“The genuineness and due execution of the Promissory Note which is attached to the Amended Complaint is admitted.  The non-payment of the obligation despite demands therefor is likewise admitted.  The only defense of petitioners is that the obligation is not yet due and demandable.  The evidence to support their defense are the terms of the Promissory Note itself which is already before respondent Judge.  xxx

There is no pretense by petitioners in their Answer or in the present Petition that they have evidence to support their only defense other than what appears on the face of the promissory note.  It would, therefore, be a useless formality for the respondent Judge to still set the case for reception of Petitioners’ evidence, when the evidence to be received is already before the Court and submitted for its consideration in order to arrive at a judgment on the issues set forth in the pleadings.

xxx  the due date is August 9, 1984 while the present complaint was filed on November 22, 1983.  The dependant is in error.  The due date of August 9, 1984 appearing on the face of the Promissory Note encompasses the period within which to fully settle the obligation.  xxx

To persist in presenting evidence already before the Court and considered by the latter in its decision is to insist on an empty formality and indulge in an exercise in futility.”[4]

Undaunted, petitioners found their way to this Court via the present petition for review on certiorari, anchored on the assigned errors, that:





On February 4, 1988, the Bank, citing Section 9, Rule 130 of the Revised Rules of Court in its Brief, contended that the lower court merely exercised its adjudicatory power most judiciously and wisely, taking into account the facts and circumstances surrounding the case.[6]

On August 27, 1990, petitioners sent in a Manifestation that the parties had an initial conference for the amicable settlement of the case.  Then, on September 10, 1990, the parties filed a joint Manifestation that within two (2) months, they would come up with an amicable settlement.

On August 3, 1992, Atty. Orlando C. Salvador, former counsel of the Bank, presented a motion to submit the compromise agreement for the consideration of the trial Court subject to the Manifestation that the attorney’s fees due from their client equivalent to twenty five (25%) percent of the amount actually collected by the Bank shall be remitted, in the following manner: 75% shall be remitted to the Bank and 25%, directly to the lawyers who signed the said agreement, of every payment tendered. The pertinent portion of the compromise agreement states, thus:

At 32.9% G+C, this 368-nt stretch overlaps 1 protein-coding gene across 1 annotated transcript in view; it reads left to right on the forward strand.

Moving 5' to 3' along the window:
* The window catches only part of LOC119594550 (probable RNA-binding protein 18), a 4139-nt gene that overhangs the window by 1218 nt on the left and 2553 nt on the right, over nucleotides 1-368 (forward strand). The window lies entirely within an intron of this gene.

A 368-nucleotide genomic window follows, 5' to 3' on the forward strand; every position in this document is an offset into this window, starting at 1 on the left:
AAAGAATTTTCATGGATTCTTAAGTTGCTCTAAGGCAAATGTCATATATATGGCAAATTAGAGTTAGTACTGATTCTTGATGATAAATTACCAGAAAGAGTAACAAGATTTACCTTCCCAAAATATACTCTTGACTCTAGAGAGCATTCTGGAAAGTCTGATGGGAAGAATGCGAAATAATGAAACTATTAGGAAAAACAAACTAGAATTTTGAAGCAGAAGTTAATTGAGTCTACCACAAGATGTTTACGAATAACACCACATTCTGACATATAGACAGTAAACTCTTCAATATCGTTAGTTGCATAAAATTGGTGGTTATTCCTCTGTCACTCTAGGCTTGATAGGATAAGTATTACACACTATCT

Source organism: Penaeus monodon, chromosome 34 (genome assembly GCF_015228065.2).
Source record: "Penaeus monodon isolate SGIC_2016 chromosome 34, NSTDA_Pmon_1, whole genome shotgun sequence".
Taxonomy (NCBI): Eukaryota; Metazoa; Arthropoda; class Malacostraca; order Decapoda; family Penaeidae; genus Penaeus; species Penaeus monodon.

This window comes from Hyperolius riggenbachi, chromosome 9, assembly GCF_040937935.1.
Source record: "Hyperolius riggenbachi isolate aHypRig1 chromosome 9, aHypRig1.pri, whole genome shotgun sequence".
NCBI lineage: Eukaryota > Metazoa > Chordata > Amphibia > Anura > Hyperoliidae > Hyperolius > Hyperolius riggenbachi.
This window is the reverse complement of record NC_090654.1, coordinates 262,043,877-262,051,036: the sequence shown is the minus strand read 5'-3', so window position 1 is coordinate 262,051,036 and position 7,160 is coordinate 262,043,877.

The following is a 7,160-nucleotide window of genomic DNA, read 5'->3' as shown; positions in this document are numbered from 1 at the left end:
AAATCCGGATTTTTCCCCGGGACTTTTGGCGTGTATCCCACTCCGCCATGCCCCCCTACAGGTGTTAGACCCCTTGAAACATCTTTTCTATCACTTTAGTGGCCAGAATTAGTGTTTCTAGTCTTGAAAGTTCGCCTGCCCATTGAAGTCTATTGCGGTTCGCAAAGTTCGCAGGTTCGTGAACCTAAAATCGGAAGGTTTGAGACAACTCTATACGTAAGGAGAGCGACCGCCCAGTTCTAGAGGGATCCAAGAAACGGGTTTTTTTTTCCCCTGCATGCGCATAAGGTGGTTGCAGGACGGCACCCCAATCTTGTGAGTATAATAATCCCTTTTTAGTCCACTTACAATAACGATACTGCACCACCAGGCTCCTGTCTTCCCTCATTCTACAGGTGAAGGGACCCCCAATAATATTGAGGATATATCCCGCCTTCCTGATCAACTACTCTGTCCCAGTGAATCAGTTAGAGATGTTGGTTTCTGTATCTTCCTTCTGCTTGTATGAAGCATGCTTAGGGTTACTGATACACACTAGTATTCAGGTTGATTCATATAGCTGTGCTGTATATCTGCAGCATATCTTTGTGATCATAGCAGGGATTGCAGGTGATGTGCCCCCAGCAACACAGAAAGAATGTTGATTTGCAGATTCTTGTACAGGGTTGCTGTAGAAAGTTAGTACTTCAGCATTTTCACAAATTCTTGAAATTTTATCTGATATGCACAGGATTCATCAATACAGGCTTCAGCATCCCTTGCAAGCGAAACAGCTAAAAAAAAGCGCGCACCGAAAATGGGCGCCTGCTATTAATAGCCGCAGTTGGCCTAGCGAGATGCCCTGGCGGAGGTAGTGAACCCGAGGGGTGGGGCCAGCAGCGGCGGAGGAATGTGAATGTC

“2.  In consideration of the foregoing admission of liability by the private respondents and of their faithful compliance of their commitment (sic) as set forth in this Compromise Agreement, Philippine Banking Corporation hereby agrees to reduce the sum payable in the amount of P8,000,000.00 which shall be paid by the private respondents in the following manner:

a)  P250,000.00 on or before July 1, 1992;

b)  P500,000.00 on or before October 1, 1992;

c)  P250,000.00 on or before December 1, 1992; and

d)  The balance of P7,000,000.00 to be paid in five (5) annual installment, at P1.4 Million for each installment, the first to commence on or before December 31, 1993 and the rest of the installment to be paid on or before December 31, of each subsequent year of the last four (4) years;

3.  Interest at the rate of 12% p.a. shall be paid based on diminishing principal balance payable together with the principal payments herein established; xxx”[7]

On September 18, 1992, the Bank, represented by a new counsel, filed a Manifestation and Motion to expunge the proposed compromise agreement for the reasons, that: